Banks in the UK could be forced to increase their reserves
Banks in the UK may have to increase their reserves to ensure the country’s banks can cope with another financial crisis.
The British central bank wants to reduce the need to use taxpayer money to bailout banks if the country slips back into a recession. The Bank of England says that the rate of reserves to loans could increase from 3% to 4.95%.
Today British banks typically have to hold £1 for every £33 they lend. The increase in reserve requirements would mean that banks would have to hold £1 of capital for every £20 they lend.
The governor of the Bank of England, Mark Carney, told the Chancellor of the Exchequer, George Osborne:
“The committee believes that its proposals for the design and calibration of the framework will lead to prudent and efficient leverage ratio requirements.”
In order for the proposals to go into effect Osborne has to approve them. He said that there needs to be more consultation with lenders to evaluate what impact a higher leverage ratio would have – the minimum amount of capital banks must hold relative to loans issued that could drop in value.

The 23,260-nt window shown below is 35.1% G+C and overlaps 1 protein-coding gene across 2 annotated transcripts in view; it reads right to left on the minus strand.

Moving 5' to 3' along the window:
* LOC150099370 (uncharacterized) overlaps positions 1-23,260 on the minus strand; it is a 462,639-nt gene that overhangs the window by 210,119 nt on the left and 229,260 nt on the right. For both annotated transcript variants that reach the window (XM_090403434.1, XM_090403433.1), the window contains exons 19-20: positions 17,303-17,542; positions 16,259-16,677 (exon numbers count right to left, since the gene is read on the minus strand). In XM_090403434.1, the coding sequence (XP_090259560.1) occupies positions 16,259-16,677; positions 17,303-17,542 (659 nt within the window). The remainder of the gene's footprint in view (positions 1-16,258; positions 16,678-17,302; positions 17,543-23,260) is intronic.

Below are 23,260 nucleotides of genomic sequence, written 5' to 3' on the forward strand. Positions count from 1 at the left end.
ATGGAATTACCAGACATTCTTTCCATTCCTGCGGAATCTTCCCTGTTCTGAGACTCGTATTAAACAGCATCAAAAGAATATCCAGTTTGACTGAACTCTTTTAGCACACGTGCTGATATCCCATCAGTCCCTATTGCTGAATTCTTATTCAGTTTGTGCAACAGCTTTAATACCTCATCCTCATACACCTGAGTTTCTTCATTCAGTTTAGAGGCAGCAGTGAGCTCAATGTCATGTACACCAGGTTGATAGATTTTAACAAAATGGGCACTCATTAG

The Bank of England has created a complex calculation for the leverage ratio, with the minimum level based on factors such as the size of the bank.
The majority of analysts expect the ratio to increase to between 4% and 5%. British banks have said that they would be able work to that ratio if given several years to adapt.
Investors welcome the news
Bank shares increased following the news. Barclays was up by 8.2% to 241p and Royal Bank of Scotland increased by 6.2% to 388p. HSBC gained 1.65% and Lloyds gained 2.6%.
Andrew Tyrie, chairman of the Treasury select committee, said:
“The FPC may have found an ingenious, albeit somewhat complex means of calibrating the leverage ratio to the risk-weighted capital framework. The Treasury committee will be taking evidence on the extent to which they have succeeded, on the level itself, and on other aspects of these important proposals.”